Asian store owners and the elderly are especially affected by this discrimination. Among other attacks against elderly Asian Americans and shop owners, a 75-year-old man from Hong Kong in Oakland, CA was robbed and beaten to death on March 11. The suspect, Teaunte Bailey, had a history of victimizing elderly Asian people, but authorities have yet to charge him with a hate crime. This comes at the same time that Asian-owned businesses face economic pressure because of the pandemic. Chinatowns across America are being gentrified, and between February and April of last year, 233,000 Asian-owned small businesses permanently closed. In NYC alone, Chinatown has reported a 60–80% decrease in business. Like much of the petty bourgeoisie, Asian small business owners are being squeezed by the economic crisis.

Asian women, in particular, are subject to discrimination and violence under capitalism because of how they have been portrayed as submissive, hypersexualized, and docile. The history of Asian women’s hypersexualization runs deep. The Page Act of 1875, for instance, ostensibly prevented the immigration of prostitutes to the United States. But in fact, it prevented all Chinese women from entering the country. Likewise, Asian spas like the ones targeted on March 16 are commonly thought to be synonymous with sexual services, although certainly not every Asian spa is a front for this kind of activity.

These stereotypes persist today, and the latest attacks cannot be understood without reckoning with them. Resorting to prostitution is typically predicated on economic precarity, and Asian women face severe discrimination when it comes to job opportunities. In December, the National Women’s Law Center found that for unemployed Asian women 16-years-old and older, a startling 44% had remained unemployed for more than six months, the highest percentage among women generally.

Despite the myth that Asians are the “model minority”—who all supposedly become doctors, lawyers, and engineers—the fact of the matter is that most Asian Americans face significant economic hardship. As of 2018, Asian-Americans are the most economically divided racial or ethnic group in the United States. This reflects the growing income inequality between the capitalist class and the working class more broadly in American society.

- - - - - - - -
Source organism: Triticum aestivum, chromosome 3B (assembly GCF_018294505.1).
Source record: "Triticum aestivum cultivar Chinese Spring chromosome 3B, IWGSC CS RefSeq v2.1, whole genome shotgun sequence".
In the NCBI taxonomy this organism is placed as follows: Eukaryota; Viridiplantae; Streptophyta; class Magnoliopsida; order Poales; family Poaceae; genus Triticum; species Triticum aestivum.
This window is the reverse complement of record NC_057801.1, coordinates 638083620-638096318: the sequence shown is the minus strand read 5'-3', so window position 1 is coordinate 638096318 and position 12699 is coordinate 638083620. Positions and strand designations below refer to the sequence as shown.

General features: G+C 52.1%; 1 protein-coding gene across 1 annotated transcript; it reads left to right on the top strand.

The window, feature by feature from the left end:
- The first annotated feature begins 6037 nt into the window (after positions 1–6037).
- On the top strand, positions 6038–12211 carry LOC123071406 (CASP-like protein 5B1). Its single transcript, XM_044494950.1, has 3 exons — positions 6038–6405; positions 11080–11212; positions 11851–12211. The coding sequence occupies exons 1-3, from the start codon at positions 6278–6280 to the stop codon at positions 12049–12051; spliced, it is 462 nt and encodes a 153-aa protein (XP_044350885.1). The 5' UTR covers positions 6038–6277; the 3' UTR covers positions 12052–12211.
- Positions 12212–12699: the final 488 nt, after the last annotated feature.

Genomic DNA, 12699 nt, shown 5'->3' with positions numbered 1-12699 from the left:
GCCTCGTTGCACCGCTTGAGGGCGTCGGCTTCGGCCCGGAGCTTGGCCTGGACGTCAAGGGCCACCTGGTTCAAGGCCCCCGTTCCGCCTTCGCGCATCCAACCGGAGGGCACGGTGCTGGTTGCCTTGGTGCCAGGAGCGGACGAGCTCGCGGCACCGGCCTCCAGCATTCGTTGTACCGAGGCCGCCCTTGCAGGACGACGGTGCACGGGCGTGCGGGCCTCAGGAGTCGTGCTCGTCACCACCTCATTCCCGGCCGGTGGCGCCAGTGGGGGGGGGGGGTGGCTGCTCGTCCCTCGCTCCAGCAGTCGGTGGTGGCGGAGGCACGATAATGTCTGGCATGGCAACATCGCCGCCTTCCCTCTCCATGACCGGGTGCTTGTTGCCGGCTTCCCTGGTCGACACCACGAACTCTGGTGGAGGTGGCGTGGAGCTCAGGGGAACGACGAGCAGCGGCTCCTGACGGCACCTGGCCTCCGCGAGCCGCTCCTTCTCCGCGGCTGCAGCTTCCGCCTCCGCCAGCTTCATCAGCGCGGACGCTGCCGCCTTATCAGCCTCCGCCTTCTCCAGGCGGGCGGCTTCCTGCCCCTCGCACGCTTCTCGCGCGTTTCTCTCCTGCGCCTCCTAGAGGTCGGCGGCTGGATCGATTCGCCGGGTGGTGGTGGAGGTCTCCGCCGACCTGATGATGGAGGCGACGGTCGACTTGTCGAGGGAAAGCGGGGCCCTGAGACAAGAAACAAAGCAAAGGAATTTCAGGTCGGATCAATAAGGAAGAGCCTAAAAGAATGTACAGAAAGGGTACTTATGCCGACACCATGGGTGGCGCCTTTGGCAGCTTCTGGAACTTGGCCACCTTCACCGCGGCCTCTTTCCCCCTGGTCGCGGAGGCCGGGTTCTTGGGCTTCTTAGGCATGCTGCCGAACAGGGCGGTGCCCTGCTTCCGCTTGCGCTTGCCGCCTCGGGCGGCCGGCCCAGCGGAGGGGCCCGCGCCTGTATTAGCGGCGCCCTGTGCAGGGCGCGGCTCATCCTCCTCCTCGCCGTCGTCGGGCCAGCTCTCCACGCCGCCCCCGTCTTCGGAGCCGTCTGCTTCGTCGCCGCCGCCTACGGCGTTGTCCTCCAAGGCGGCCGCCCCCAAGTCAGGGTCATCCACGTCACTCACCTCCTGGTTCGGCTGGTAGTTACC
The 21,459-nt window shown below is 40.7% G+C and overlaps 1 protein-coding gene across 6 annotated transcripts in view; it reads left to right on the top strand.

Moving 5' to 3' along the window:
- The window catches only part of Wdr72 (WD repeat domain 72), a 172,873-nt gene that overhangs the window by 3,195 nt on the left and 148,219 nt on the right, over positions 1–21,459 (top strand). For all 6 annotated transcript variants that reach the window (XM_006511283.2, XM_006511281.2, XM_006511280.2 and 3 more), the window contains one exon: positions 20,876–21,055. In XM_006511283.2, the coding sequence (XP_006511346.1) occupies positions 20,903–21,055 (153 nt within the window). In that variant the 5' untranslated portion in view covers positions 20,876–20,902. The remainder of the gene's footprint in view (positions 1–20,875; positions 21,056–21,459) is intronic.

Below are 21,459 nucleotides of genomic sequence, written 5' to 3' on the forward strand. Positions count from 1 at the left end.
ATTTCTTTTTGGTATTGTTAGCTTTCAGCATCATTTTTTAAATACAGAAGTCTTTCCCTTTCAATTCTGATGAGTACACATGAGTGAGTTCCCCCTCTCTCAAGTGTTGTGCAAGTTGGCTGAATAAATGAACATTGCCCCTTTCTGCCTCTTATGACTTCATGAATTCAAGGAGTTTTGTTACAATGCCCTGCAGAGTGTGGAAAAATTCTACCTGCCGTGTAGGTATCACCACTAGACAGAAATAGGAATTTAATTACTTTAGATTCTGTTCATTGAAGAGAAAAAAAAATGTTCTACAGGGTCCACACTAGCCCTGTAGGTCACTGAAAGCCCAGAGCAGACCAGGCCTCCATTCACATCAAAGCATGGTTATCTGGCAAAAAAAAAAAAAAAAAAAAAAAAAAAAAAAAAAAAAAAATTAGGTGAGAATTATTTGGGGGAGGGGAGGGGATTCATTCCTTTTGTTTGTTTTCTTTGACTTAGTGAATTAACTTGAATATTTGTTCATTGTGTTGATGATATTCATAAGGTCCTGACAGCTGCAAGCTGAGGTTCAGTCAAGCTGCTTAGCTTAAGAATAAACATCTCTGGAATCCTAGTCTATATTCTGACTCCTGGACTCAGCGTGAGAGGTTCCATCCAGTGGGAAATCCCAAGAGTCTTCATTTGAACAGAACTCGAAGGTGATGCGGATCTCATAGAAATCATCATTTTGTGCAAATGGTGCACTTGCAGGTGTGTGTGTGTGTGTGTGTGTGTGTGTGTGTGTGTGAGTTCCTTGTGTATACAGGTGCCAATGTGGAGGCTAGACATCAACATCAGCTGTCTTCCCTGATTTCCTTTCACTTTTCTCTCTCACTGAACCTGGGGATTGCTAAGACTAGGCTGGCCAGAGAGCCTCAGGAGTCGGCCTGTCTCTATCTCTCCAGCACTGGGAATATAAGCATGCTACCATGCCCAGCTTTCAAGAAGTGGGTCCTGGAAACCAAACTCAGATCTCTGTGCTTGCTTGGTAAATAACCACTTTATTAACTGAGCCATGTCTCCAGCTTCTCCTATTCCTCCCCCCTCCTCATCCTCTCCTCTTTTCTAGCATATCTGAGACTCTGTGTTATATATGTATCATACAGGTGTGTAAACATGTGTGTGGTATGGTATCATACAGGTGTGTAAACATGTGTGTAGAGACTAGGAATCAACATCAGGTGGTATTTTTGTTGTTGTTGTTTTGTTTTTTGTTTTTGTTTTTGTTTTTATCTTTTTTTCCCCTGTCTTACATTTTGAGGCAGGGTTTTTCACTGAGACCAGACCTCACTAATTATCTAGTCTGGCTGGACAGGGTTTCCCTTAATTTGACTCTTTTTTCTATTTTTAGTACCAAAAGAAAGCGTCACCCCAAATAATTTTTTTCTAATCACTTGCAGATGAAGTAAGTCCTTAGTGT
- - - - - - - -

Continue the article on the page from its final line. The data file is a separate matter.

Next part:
Moreover, although Asian-American households enjoy the highest median income, some Asian ethnicities have poverty rates well over the national average of 15.1%, such as Burmese (35%), Bhutanese (33%), Hmong, and Malaysians (28%). These immigrants are often low-skilled workers, compared to high-skilled H-1B1 visa applicants. Their access to high-paying jobs is limited, and the capitalists force different sections of the working class to compete for lower and lower wages.

Divide and rule

Racism in all its forms is, at root, a ruling class tool to divide and rule the working class. Regardless of ethnicity or nationality, all workers must sell their labor power to a capitalist for a wage if they are to sustain themselves and their families. By sowing the poison of hate between workers based on their outward appearance, whether in 1882 or 2020, the capitalists can depress all workers’ wages and control the labor pool with racist border controls. Sexism likewise helps perpetuate a gender wage gap, leading ultimately to lower wages for all workers.

Asian Americans report feeling unheard because, despite repeated attacks against them, the state has not treated anti-Asian hate as a genuine threat to their safety. When addressing the March 16 attacks, a sheriff’s deputy discussed the assailant’s so-called sex addiction and portrayed the killings as the result of “a really bad day” for the suspect. Both the Atlanta police department and the FBI refuse to describe the attacks as a hate crime, arguing that there is no clear racial motivation.

Most incidents of anti-Asian violence are not charged as hate crimes. Georgia’s hate crime statute, passed last year, mandates prosecutors to prove beyond a reasonable doubt that a perpetrator intentionally selected victims based on their appearance. Even if the suspect cannot be shown to have a clear bias against Asians, his claims to so-called sexual addiction should constitute grounds for a hate crime on the basis of sex and gender. However, hate crimes based on sexism are less likely to lead to charges. This is the reality of “protecting and serving the people” under bourgeois law. From New York to Chicago, police departments are increasing patrols after the Georgia spa killings. But the capitalist state and capitalist law are designed to perpetuate


Socialist Revolution – US Section of IMT